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Brake master cylinder rebuild

Discussion in 'Technical and Troubleshooting Torque' started by Fitty, Mar 30, 2010.

  1. Is it worth repairing a brake master cylinder, or should I just get a new one? The boot around the piston is perished and will need to be replaced, but the diaphragm is fine, and so are all the other internals. If it is worth repairing, do manufacturers supply rebuild kits or something similar?

  2. You can buy a genuine rebuild kit for somewhere around $60 or less, I'd expect. They come with all the seals, plus a new piston and spring. You'd be well advised to hone the cylinder too.

    Or... Head down to Vic Wreckers and get yourself a f*ck-off giant radial master cylinder off some late-model sportsbike. I got one for well under $200, and they're the business. You'll stop like somebody just hit the pause button. :)
  3. Yeah, sounds like a good idea. I think I'll have to take some time to get down to the wreckers by the end of this build. I can't see a reason why you couldn't just swap out the bmc, but to be on the safe side, do you need to swap the whole system?
  4. I've just put a ZX10R master cylinder on a ZX9 and it feels lovely. You can't switch the calipers over too, because your disc sizes, mounting points and everything are all going to be different.

    The only thing you have to worry about is making sure you're not getting something that pumps out a vastly different pressure at the m/c. Having said that, the Vic Wreckers guys all race 250cc 4-strokes, and they've all got superbike radial master cylinders on their little 250s, so I'd imagine you'll be fine. Ask them about it.
  5. I wasn't talking about the calipers, just the hoses and the cooler. All good though, I'll have a chat with them. On another topic, I didn't think there was a 250cc class running in Victoria?
  6. ...cooler?

    The hoses will bolt straight on, a banjo bolt's a banjo bolt. You might have to bend a bit of aluminium to mount the reservoir. Nothing too serious. Handlebars are all more or less the same diameter so the clamp will be fine too.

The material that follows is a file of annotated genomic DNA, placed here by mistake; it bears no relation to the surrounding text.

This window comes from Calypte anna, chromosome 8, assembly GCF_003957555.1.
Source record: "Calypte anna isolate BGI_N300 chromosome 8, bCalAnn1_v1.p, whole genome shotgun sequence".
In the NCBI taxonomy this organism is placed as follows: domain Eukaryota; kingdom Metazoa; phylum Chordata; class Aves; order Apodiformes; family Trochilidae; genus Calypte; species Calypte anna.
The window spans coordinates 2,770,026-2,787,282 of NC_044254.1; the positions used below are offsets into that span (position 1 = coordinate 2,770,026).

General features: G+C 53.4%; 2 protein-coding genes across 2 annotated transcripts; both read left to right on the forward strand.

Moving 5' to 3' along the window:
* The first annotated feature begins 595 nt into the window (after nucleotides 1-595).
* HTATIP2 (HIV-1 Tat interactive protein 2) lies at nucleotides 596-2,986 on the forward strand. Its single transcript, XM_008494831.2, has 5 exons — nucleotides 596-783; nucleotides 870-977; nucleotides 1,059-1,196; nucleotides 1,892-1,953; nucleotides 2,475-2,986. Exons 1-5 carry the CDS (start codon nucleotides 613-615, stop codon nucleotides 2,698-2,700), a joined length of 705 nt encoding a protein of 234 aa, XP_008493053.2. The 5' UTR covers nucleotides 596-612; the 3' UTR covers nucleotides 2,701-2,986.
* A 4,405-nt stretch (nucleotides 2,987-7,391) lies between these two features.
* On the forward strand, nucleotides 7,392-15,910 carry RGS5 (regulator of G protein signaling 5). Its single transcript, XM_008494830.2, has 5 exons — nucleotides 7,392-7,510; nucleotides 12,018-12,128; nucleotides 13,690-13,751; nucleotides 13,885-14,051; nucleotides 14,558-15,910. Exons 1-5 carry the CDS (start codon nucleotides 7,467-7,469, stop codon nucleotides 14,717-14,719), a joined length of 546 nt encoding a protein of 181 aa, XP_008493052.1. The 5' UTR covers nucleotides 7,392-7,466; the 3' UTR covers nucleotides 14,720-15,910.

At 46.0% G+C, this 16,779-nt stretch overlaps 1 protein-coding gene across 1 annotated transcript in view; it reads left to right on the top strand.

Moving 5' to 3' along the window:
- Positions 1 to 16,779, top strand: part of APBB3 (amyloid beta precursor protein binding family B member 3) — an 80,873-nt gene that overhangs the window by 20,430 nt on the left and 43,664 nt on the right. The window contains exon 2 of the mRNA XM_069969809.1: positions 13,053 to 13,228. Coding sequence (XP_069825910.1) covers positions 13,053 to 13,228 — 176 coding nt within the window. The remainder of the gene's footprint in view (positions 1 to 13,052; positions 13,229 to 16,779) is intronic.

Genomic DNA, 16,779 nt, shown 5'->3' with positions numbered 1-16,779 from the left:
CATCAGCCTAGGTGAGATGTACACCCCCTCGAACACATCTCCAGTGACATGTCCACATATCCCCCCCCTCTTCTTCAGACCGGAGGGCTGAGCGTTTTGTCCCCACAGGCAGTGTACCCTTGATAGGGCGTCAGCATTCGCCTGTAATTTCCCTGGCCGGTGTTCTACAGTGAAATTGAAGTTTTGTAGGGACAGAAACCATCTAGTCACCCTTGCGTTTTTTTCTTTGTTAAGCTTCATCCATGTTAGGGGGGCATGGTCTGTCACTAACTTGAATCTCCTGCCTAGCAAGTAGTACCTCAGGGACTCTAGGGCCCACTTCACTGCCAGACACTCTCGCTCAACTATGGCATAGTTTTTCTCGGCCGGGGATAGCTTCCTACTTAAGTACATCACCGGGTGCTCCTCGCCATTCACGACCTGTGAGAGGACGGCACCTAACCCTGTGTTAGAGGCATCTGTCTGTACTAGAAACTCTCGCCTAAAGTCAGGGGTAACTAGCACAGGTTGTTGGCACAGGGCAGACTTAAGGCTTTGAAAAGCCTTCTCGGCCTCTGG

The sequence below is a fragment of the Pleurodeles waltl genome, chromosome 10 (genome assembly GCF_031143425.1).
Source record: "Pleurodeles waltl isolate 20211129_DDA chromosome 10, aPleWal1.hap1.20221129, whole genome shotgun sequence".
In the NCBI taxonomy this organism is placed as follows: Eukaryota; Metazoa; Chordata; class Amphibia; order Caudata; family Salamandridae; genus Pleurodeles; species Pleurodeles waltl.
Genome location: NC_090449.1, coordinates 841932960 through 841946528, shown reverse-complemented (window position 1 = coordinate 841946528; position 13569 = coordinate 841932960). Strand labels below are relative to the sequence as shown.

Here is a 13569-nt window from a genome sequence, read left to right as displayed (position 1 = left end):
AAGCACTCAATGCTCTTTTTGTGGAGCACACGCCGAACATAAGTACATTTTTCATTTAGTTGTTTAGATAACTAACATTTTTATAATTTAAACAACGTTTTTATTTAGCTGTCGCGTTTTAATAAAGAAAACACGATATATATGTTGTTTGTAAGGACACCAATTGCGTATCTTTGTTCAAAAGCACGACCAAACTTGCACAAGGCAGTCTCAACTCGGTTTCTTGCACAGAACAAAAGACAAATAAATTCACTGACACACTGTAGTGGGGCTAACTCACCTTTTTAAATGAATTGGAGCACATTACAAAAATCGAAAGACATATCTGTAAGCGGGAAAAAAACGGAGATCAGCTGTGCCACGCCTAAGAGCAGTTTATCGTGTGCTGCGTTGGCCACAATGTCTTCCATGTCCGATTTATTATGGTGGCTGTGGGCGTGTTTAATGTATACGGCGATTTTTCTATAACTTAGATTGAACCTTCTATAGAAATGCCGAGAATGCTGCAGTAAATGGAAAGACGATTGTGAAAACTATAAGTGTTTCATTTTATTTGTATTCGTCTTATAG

Yeah 250 4-strokes race in... I forget what the class is called, but they often put them in the same races as the 650 twin sprints and 400s. They race in interclub and also the Vic championships. Not sure about the Aussies - but they reckon it's the cheapest way to go racing. You can get a bike up for less than 2 grand. :)
  7. So finally after all that rooting around do they work Loz?
  8. **** oath they do Kenny. Will wait to see if they hold pressure before having the stoppie party though. And they need HH pads before they'll feel right to me.

    In other news, as soon as I fixed the brakes, I realised the shock was munted. Here we go again. :)
  9. Yeah, the bike I'm playing with has a heatsink sort of thing bolted to the front of the left fork leg.
    I was looking for something like that a while back. I'll look in to it.
  10. Mastercylinder replacement idea is good, works a treat on twin disc bikes, but be aware that you have only 1 caliper with 2 pistons, when most of the newer radial mastercylinders are operating 2 calipers with 4 or 6 pistons each - a total of 8 or 12 pistons. It might be a little abrubt.....

    Dont think the heat sink thing is anything to do with your brakes, might be a
    regulator/rectifier? Funny place to put it though....

    Edit! I've just had a look at the workshop manaul for your bike and the only things that should be there are the brackets to hold the speedo cable, brake line, and the horn.

  11. I'm not working on my bike, just a project I'm doing a bit on every now and then (details in this thread). The heat sink is obviously something to do with my brakes because it was full of brake fluid when I took it off the forks, and it's connected to the master cylinder and the caliper. It might just function as a secondary resevoir - the Haynes manual doesn't mention it.
  12. Sorry, I thought you were working on a VTR250, the thing on the bottom of the fork leg looks like an anti-dive mechanism.